ANKARA (Turkey) -- A police force in Turkey's capital stopped a march celebrating LGBTQ Pride Tuesday and took away dozens of people.
Turkish authorities banned LGBTQ events. However, around 50 people with rainbow flags marched towards a main park to celebrate the end of Pride Month.
The group was stopped by police officers from reaching the park and they detained them on a busy street in central Ankara.
Some marchers were forced down, angering passersby who tried physically to intervene or plead with officers to release them. They were pushed away by plain-clothed officers.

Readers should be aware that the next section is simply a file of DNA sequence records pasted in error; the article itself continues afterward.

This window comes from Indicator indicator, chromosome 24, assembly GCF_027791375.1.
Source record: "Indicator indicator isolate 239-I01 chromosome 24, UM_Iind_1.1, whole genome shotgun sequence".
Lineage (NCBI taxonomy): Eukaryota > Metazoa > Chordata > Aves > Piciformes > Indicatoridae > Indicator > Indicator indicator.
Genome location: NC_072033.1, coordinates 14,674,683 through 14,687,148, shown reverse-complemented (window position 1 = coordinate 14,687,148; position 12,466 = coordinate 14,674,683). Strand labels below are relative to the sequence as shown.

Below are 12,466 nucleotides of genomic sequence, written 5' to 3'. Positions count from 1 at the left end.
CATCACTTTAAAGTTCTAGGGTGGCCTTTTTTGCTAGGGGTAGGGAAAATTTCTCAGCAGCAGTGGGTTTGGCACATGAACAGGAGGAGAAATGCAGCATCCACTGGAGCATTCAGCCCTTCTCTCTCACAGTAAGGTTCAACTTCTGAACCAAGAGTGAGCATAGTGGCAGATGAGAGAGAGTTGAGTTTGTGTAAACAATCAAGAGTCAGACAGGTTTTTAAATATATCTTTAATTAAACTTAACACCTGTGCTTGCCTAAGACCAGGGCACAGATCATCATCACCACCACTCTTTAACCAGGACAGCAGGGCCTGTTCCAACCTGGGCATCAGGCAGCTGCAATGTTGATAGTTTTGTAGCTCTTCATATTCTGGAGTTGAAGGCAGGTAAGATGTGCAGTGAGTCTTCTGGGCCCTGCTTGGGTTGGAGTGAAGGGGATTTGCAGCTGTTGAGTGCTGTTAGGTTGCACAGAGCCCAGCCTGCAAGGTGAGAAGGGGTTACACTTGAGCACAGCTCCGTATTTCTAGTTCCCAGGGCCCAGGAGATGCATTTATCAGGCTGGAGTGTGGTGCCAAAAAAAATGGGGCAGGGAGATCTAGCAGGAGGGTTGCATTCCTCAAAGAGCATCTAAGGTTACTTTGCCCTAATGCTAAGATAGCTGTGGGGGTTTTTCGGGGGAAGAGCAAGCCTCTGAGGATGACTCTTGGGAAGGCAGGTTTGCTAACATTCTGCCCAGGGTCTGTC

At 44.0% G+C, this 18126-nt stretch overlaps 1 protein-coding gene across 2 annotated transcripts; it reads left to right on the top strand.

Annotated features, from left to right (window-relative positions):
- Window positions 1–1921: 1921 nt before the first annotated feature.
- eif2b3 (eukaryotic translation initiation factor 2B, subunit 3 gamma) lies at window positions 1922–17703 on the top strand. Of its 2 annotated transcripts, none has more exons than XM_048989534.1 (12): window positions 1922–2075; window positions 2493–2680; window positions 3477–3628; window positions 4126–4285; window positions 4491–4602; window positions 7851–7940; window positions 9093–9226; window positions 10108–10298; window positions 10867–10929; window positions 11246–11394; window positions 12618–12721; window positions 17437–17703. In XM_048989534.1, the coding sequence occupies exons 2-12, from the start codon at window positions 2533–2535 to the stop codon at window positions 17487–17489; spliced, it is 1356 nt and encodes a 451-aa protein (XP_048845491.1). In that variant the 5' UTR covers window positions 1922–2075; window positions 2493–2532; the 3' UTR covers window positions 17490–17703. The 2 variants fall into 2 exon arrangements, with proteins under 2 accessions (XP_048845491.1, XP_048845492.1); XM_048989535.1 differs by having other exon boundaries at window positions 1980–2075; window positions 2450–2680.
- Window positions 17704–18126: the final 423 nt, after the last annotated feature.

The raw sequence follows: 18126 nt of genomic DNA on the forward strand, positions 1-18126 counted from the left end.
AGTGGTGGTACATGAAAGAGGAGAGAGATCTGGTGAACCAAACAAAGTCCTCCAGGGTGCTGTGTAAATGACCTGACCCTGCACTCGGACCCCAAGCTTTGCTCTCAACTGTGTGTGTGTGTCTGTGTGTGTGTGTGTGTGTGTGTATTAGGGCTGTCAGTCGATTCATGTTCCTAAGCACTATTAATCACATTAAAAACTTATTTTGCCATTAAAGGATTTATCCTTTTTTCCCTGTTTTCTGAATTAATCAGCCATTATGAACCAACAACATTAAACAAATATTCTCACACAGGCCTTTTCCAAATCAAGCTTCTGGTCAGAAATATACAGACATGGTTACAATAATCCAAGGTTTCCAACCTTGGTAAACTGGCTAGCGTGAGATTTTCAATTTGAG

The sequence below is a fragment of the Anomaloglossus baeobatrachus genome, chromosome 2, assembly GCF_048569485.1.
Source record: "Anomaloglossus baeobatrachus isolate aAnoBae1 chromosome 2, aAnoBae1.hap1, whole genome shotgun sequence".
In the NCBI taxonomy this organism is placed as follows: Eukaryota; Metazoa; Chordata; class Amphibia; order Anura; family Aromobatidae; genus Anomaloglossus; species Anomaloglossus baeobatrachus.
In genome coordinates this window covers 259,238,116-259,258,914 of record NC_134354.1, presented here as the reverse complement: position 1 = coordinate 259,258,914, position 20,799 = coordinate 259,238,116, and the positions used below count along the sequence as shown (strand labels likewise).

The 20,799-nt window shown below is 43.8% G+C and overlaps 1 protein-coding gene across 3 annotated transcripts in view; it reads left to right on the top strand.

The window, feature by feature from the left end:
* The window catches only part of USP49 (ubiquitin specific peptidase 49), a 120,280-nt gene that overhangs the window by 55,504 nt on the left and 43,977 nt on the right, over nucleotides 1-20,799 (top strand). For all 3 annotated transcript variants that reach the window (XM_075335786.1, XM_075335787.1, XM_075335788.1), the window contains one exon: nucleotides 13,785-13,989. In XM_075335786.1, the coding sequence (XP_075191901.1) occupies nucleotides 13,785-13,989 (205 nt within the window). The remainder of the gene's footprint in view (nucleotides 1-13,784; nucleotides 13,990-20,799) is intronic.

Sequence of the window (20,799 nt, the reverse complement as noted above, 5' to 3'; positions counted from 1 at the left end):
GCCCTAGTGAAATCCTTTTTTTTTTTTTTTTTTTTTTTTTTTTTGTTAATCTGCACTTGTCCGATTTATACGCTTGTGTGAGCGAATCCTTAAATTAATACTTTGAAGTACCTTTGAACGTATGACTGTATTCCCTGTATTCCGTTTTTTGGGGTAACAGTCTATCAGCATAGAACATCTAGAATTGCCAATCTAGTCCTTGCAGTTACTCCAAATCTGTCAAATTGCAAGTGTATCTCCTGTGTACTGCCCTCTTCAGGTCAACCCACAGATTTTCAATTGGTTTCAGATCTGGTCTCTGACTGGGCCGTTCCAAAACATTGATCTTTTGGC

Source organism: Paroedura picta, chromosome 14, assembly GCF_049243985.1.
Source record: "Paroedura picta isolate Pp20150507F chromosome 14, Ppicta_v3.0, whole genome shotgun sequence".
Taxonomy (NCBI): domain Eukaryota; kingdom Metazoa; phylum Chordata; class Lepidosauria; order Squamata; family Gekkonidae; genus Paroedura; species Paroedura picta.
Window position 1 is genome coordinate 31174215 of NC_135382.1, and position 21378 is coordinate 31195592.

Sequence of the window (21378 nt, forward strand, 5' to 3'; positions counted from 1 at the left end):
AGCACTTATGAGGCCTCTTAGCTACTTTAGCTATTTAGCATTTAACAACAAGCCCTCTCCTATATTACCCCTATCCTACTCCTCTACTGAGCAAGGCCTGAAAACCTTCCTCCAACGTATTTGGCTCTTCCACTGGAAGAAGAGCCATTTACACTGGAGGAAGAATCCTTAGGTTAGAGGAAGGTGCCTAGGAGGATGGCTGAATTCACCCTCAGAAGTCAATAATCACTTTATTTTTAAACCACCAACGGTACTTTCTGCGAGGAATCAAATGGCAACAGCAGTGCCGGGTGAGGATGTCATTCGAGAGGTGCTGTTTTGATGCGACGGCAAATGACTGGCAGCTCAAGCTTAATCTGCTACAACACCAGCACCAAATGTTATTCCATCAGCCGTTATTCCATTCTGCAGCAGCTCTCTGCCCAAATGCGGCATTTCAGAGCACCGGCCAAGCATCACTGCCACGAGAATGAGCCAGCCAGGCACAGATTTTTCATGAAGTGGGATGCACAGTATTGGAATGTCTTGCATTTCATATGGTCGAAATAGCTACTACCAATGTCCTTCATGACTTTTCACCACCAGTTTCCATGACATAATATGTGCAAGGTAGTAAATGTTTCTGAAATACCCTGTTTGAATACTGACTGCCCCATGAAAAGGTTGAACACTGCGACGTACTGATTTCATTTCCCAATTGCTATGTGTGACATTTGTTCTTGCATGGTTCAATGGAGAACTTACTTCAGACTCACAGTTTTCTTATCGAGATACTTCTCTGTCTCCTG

According to organizers, at least 30 people were held.
A small group Islamists who consider the LGBTQ community a threat held a counterdemonstration in the vicinity of the park.
Turkey was previously one of few Muslim-majority nations to allow Pride marches. The first Pride march was held in 2003 after President Recep Tayyip Erdoan's party won power.
The government has been harsh with groups who do not align with its religiously conservative views in recent years. Pride events have been accompanied by large numbers of arrests, tear gas and plastic pellets use by police.
After a ban on Pride events at Istanbul's end of last month, more than 300 LGBTQ individuals were briefly detained.